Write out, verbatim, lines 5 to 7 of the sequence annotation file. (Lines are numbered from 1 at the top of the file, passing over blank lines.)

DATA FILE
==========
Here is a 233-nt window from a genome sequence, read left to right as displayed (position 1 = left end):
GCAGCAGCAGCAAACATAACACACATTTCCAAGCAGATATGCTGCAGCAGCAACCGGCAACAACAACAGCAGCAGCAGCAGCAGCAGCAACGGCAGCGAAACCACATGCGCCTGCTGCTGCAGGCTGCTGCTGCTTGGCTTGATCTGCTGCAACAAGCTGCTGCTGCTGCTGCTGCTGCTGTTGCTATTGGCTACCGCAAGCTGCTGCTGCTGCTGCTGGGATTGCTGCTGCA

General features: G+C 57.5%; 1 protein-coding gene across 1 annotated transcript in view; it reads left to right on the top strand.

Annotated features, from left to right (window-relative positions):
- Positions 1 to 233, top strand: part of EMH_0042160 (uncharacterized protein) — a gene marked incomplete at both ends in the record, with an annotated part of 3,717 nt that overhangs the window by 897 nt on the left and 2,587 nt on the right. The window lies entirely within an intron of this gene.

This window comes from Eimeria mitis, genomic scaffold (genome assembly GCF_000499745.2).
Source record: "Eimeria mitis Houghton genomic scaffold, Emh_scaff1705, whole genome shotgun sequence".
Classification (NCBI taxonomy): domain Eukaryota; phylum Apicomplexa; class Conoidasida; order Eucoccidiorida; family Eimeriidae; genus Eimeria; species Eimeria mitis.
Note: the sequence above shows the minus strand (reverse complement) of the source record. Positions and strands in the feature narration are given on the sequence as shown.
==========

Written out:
- Positions 1 to 233, top strand: part of EMH_0042160 (uncharacterized protein) — a gene marked incomplete at both ends in the record, with an annotated part of 3,717 nt that overhangs the window by 897 nt on the left and 2,587 nt on the right. The window lies entirely within an intron of this gene.

This window comes from Eimeria mitis, genomic scaffold (genome assembly GCF_000499745.2).
Source record: "Eimeria mitis Houghton genomic scaffold, Emh_scaff1705, whole genome shotgun sequence".